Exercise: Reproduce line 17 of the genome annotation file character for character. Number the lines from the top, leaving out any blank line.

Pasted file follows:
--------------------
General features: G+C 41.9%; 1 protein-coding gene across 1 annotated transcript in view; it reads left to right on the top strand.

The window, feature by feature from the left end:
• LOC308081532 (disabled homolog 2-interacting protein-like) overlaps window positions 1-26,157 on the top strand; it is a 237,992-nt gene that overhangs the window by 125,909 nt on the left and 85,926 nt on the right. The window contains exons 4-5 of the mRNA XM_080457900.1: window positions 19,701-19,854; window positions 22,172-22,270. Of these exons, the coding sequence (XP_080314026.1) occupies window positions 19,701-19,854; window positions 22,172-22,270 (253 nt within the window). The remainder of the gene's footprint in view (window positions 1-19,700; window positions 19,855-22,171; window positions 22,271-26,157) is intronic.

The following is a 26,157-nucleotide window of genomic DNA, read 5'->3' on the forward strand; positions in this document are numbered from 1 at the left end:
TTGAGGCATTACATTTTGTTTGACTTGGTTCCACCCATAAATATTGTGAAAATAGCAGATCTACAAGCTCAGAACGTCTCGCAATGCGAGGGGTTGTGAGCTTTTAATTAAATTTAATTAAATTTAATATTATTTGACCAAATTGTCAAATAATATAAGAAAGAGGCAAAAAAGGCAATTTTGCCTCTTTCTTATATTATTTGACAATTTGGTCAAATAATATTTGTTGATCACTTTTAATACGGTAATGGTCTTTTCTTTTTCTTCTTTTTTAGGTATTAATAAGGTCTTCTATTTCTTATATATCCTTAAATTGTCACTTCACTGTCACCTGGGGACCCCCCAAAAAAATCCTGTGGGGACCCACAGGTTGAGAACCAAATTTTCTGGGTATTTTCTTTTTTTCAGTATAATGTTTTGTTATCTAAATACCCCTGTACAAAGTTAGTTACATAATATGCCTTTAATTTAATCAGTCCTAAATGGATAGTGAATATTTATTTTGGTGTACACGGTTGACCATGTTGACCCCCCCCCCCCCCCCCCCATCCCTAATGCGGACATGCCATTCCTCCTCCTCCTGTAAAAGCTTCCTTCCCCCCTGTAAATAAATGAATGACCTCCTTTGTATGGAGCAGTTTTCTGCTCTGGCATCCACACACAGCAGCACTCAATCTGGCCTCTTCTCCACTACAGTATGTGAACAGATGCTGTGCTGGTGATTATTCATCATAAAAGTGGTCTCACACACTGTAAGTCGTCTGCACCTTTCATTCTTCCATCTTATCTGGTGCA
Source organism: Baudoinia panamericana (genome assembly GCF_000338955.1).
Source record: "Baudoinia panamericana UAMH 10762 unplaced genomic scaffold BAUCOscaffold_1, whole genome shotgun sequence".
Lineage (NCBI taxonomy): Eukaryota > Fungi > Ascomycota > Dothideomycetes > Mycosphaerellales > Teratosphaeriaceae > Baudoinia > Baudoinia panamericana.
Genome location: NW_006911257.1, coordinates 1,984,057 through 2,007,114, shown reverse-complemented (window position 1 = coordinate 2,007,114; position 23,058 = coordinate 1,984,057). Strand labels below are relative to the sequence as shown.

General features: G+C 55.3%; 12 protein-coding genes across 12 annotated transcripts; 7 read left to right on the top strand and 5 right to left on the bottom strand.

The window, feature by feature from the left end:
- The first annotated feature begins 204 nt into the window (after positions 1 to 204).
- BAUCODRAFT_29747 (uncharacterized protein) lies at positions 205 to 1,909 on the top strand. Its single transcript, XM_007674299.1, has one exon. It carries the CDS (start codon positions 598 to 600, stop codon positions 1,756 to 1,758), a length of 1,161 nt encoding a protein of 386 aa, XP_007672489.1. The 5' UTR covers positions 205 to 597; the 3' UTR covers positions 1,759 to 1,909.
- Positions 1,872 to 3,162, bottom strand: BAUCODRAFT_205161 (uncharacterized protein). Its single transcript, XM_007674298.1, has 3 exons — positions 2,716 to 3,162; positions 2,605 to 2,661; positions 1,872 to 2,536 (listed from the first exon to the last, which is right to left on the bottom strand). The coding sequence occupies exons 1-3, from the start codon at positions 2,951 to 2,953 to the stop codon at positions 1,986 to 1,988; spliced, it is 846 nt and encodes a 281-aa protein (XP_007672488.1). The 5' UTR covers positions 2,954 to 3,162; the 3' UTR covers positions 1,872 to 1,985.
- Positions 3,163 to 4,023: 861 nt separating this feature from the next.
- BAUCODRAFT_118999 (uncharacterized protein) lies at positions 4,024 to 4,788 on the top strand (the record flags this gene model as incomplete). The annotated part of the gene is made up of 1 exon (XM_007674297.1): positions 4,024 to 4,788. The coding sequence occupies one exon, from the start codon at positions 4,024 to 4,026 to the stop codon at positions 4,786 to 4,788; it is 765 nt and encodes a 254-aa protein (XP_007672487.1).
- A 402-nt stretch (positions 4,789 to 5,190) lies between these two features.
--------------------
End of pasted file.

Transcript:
- A 402-nt stretch (positions 4,789 to 5,190) lies between these two features.